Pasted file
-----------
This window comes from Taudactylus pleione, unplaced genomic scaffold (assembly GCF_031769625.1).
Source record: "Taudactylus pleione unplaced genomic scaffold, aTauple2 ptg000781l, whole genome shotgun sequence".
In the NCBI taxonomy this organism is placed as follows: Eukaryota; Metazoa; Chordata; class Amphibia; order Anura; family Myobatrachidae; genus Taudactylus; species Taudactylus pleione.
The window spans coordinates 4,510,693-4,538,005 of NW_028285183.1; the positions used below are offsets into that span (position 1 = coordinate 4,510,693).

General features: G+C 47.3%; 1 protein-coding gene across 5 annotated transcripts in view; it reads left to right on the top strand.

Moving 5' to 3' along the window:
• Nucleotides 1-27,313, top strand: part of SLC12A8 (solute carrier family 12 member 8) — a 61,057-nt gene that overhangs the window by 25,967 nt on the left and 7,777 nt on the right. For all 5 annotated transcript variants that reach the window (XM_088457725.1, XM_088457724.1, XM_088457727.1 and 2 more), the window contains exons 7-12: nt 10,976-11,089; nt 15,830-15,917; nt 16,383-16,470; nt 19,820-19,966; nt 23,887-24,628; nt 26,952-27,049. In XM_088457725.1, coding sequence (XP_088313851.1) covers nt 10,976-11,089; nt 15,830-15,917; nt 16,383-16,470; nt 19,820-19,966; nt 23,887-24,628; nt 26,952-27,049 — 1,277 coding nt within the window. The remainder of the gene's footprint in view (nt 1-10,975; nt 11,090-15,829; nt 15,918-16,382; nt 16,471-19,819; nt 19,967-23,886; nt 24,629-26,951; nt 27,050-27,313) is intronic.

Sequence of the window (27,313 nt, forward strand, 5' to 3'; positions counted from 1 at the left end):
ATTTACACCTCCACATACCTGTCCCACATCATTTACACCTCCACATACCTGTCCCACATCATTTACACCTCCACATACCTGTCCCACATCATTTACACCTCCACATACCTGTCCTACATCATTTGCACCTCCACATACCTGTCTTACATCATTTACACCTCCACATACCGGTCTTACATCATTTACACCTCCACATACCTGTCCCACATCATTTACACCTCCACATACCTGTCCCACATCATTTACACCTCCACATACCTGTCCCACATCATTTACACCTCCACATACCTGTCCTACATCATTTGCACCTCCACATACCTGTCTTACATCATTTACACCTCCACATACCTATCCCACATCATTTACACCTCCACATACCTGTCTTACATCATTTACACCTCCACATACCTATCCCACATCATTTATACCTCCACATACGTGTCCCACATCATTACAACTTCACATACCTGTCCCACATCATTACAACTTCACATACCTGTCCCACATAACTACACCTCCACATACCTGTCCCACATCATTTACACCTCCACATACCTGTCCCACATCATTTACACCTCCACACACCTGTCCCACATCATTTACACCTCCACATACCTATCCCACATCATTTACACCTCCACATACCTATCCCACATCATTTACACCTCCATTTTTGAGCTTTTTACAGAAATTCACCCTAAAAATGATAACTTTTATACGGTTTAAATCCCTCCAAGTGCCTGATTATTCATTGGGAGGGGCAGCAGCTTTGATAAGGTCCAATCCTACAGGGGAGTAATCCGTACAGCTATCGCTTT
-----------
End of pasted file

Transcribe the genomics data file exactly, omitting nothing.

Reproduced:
This window comes from Taudactylus pleione, unplaced genomic scaffold (assembly GCF_031769625.1).
Source record: "Taudactylus pleione unplaced genomic scaffold, aTauple2 ptg000781l, whole genome shotgun sequence".
In the NCBI taxonomy this organism is placed as follows: Eukaryota; Metazoa; Chordata; class Amphibia; order Anura; family Myobatrachidae; genus Taudactylus; species Taudactylus pleione.
The window spans coordinates 4,510,693-4,538,005 of NW_028285183.1; the positions used below are offsets into that span (position 1 = coordinate 4,510,693).

General features: G+C 47.3%; 1 protein-coding gene across 5 annotated transcripts in view; it reads left to right on the top strand.

Moving 5' to 3' along the window:
• Nucleotides 1-27,313, top strand: part of SLC12A8 (solute carrier family 12 member 8) — a 61,057-nt gene that overhangs the window by 25,967 nt on the left and 7,777 nt on the right. For all 5 annotated transcript variants that reach the window (XM_088457725.1, XM_088457724.1, XM_088457727.1 and 2 more), the window contains exons 7-12: nt 10,976-11,089; nt 15,830-15,917; nt 16,383-16,470; nt 19,820-19,966; nt 23,887-24,628; nt 26,952-27,049. In XM_088457725.1, coding sequence (XP_088313851.1) covers nt 10,976-11,089; nt 15,830-15,917; nt 16,383-16,470; nt 19,820-19,966; nt 23,887-24,628; nt 26,952-27,049 — 1,277 coding nt within the window. The remainder of the gene's footprint in view (nt 1-10,975; nt 11,090-15,829; nt 15,918-16,382; nt 16,471-19,819; nt 19,967-23,886; nt 24,629-26,951; nt 27,050-27,313) is intronic.

Sequence of the window (27,313 nt, forward strand, 5' to 3'; positions counted from 1 at the left end):
ATTTACACCTCCACATACCTGTCCCACATCATTTACACCTCCACATACCTGTCCCACATCATTTACACCTCCACATACCTGTCCCACATCATTTACACCTCCACATACCTGTCCTACATCATTTGCACCTCCACATACCTGTCTTACATCATTTACACCTCCACATACCGGTCTTACATCATTTACACCTCCACATACCTGTCCCACATCATTTACACCTCCACATACCTGTCCCACATCATTTACACCTCCACATACCTGTCCCACATCATTTACACCTCCACATACCTGTCCTACATCATTTGCACCTCCACATACCTGTCTTACATCATTTACACCTCCACATACCTATCCCACATCATTTACACCTCCACATACCTGTCTTACATCATTTACACCTCCACATACCTATCCCACATCATTTATACCTCCACATACGTGTCCCACATCATTACAACTTCACATACCTGTCCCACATCATTACAACTTCACATACCTGTCCCACATAACTACACCTCCACATACCTGTCCCACATCATTTACACCTCCACATACCTGTCCCACATCATTTACACCTCCACACACCTGTCCCACATCATTTACACCTCCACATACCTATCCCACATCATTTACACCTCCACATACCTATCCCACATCATTTACACCTCCATTTTTGAGCTTTTTACAGAAATTCACCCTAAAAATGATAACTTTTATACGGTTTAAATCCCTCCAAGTGCCTGATTATTCATTGGGAGGGGCAGCAGCTTTGATAAGGTCCAATCCTACAGGGGAGTAATCCGTACAGCTATCGCTTT